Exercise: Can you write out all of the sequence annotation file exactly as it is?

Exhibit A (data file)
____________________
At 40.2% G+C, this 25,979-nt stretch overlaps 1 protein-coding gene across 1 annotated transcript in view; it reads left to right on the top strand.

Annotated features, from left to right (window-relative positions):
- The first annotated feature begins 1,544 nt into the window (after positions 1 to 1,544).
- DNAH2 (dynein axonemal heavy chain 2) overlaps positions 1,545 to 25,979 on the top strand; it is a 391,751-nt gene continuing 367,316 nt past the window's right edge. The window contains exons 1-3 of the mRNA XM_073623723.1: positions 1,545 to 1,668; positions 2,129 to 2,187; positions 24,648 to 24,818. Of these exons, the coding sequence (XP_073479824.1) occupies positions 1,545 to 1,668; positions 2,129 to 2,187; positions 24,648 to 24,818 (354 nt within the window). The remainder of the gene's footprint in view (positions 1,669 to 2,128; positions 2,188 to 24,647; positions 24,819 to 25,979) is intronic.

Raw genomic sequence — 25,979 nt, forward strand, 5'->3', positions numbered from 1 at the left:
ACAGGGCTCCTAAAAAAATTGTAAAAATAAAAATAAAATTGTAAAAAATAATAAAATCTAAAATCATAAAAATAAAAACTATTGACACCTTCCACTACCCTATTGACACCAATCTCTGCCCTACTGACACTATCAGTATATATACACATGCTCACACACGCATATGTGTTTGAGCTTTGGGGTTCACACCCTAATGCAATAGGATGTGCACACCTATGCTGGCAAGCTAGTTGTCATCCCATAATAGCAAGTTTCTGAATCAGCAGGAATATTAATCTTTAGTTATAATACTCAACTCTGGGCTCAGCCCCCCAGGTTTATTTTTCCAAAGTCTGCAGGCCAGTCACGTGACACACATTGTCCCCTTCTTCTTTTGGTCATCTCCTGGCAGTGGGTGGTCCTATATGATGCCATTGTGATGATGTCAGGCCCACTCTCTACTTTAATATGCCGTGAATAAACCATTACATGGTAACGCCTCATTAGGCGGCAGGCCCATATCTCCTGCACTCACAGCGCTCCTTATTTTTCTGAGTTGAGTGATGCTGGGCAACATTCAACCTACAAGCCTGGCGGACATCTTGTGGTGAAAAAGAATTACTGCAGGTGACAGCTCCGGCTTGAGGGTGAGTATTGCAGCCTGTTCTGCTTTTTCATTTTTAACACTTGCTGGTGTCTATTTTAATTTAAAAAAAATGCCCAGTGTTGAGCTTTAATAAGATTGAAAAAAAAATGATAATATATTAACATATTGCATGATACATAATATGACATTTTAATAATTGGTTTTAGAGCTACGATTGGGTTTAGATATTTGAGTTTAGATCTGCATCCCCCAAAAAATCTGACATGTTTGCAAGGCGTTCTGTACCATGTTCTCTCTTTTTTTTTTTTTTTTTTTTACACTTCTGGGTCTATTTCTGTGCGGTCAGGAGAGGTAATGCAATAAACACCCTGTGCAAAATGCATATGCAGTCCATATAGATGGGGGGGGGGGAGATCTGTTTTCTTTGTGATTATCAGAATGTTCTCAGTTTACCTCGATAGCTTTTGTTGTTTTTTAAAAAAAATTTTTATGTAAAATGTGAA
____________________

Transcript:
At 40.2% G+C, this 25,979-nt stretch overlaps 1 protein-coding gene across 1 annotated transcript in view; it reads left to right on the top strand.

Annotated features, from left to right (window-relative positions):
- The first annotated feature begins 1,544 nt into the window (after positions 1 to 1,544).
- DNAH2 (dynein axonemal heavy chain 2) overlaps positions 1,545 to 25,979 on the top strand; it is a 391,751-nt gene continuing 367,316 nt past the window's right edge. The window contains exons 1-3 of the mRNA XM_073623723.1: positions 1,545 to 1,668; positions 2,129 to 2,187; positions 24,648 to 24,818. Of these exons, the coding sequence (XP_073479824.1) occupies positions 1,545 to 1,668; positions 2,129 to 2,187; positions 24,648 to 24,818 (354 nt within the window). The remainder of the gene's footprint in view (positions 1,669 to 2,128; positions 2,188 to 24,647; positions 24,819 to 25,979) is intronic.

Raw genomic sequence — 25,979 nt, forward strand, 5'->3', positions numbered from 1 at the left:
ACAGGGCTCCTAAAAAAATTGTAAAAATAAAAATAAAATTGTAAAAAATAATAAAATCTAAAATCATAAAAATAAAAACTATTGACACCTTCCACTACCCTATTGACACCAATCTCTGCCCTACTGACACTATCAGTATATATACACATGCTCACACACGCATATGTGTTTGAGCTTTGGGGTTCACACCCTAATGCAATAGGATGTGCACACCTATGCTGGCAAGCTAGTTGTCATCCCATAATAGCAAGTTTCTGAATCAGCAGGAATATTAATCTTTAGTTATAATACTCAACTCTGGGCTCAGCCCCCCAGGTTTATTTTTCCAAAGTCTGCAGGCCAGTCACGTGACACACATTGTCCCCTTCTTCTTTTGGTCATCTCCTGGCAGTGGGTGGTCCTATATGATGCCATTGTGATGATGTCAGGCCCACTCTCTACTTTAATATGCCGTGAATAAACCATTACATGGTAACGCCTCATTAGGCGGCAGGCCCATATCTCCTGCACTCACAGCGCTCCTTATTTTTCTGAGTTGAGTGATGCTGGGCAACATTCAACCTACAAGCCTGGCGGACATCTTGTGGTGAAAAAGAATTACTGCAGGTGACAGCTCCGGCTTGAGGGTGAGTATTGCAGCCTGTTCTGCTTTTTCATTTTTAACACTTGCTGGTGTCTATTTTAATTTAAAAAAAATGCCCAGTGTTGAGCTTTAATAAGATTGAAAAAAAAATGATAATATATTAACATATTGCATGATACATAATATGACATTTTAATAATTGGTTTTAGAGCTACGATTGGGTTTAGATATTTGAGTTTAGATCTGCATCCCCCAAAAAATCTGACATGTTTGCAAGGCGTTCTGTACCATGTTCTCTCTTTTTTTTTTTTTTTTTTTTACACTTCTGGGTCTATTTCTGTGCGGTCAGGAGAGGTAATGCAATAAACACCCTGTGCAAAATGCATATGCAGTCCATATAGATGGGGGGGGGGGAGATCTGTTTTCTTTGTGATTATCAGAATGTTCTCAGTTTACCTCGATAGCTTTTGTTGTTTTTTAAAAAAAATTTTTATGTAAAATGTGAA